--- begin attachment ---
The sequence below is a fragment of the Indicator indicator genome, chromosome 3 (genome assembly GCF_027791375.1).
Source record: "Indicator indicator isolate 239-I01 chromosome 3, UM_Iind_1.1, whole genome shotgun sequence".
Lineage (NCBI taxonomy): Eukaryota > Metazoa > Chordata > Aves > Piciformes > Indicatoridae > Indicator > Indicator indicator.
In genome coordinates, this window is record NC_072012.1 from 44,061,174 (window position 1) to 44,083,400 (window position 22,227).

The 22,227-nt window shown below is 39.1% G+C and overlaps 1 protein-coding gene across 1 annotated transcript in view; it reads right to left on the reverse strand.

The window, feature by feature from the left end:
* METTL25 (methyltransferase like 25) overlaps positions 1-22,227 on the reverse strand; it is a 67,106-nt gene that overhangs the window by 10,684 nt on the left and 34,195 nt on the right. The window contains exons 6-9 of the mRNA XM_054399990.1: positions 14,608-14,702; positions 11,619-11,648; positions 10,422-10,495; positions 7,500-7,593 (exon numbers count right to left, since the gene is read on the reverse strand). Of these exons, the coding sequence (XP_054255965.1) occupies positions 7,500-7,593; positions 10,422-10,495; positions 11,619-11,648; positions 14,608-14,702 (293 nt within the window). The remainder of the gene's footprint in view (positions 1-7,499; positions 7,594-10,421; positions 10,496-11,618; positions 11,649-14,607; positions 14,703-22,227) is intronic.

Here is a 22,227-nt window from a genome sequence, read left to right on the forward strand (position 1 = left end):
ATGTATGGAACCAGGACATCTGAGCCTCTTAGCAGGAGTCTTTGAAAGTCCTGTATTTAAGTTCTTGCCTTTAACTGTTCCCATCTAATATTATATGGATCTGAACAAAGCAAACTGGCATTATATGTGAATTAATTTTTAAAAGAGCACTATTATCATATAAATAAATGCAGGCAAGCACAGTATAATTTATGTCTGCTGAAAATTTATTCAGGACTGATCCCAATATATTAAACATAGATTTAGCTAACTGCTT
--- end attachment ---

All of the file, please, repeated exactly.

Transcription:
The sequence below is a fragment of the Indicator indicator genome, chromosome 3 (genome assembly GCF_027791375.1).
Source record: "Indicator indicator isolate 239-I01 chromosome 3, UM_Iind_1.1, whole genome shotgun sequence".
Lineage (NCBI taxonomy): Eukaryota > Metazoa > Chordata > Aves > Piciformes > Indicatoridae > Indicator > Indicator indicator.
In genome coordinates, this window is record NC_072012.1 from 44,061,174 (window position 1) to 44,083,400 (window position 22,227).

The 22,227-nt window shown below is 39.1% G+C and overlaps 1 protein-coding gene across 1 annotated transcript in view; it reads right to left on the reverse strand.

The window, feature by feature from the left end:
* METTL25 (methyltransferase like 25) overlaps positions 1-22,227 on the reverse strand; it is a 67,106-nt gene that overhangs the window by 10,684 nt on the left and 34,195 nt on the right. The window contains exons 6-9 of the mRNA XM_054399990.1: positions 14,608-14,702; positions 11,619-11,648; positions 10,422-10,495; positions 7,500-7,593 (exon numbers count right to left, since the gene is read on the reverse strand). Of these exons, the coding sequence (XP_054255965.1) occupies positions 7,500-7,593; positions 10,422-10,495; positions 11,619-11,648; positions 14,608-14,702 (293 nt within the window). The remainder of the gene's footprint in view (positions 1-7,499; positions 7,594-10,421; positions 10,496-11,618; positions 11,649-14,607; positions 14,703-22,227) is intronic.

Here is a 22,227-nt window from a genome sequence, read left to right on the forward strand (position 1 = left end):
ATGTATGGAACCAGGACATCTGAGCCTCTTAGCAGGAGTCTTTGAAAGTCCTGTATTTAAGTTCTTGCCTTTAACTGTTCCCATCTAATATTATATGGATCTGAACAAAGCAAACTGGCATTATATGTGAATTAATTTTTAAAAGAGCACTATTATCATATAAATAAATGCAGGCAAGCACAGTATAATTTATGTCTGCTGAAAATTTATTCAGGACTGATCCCAATATATTAAACATAGATTTAGCTAACTGCTT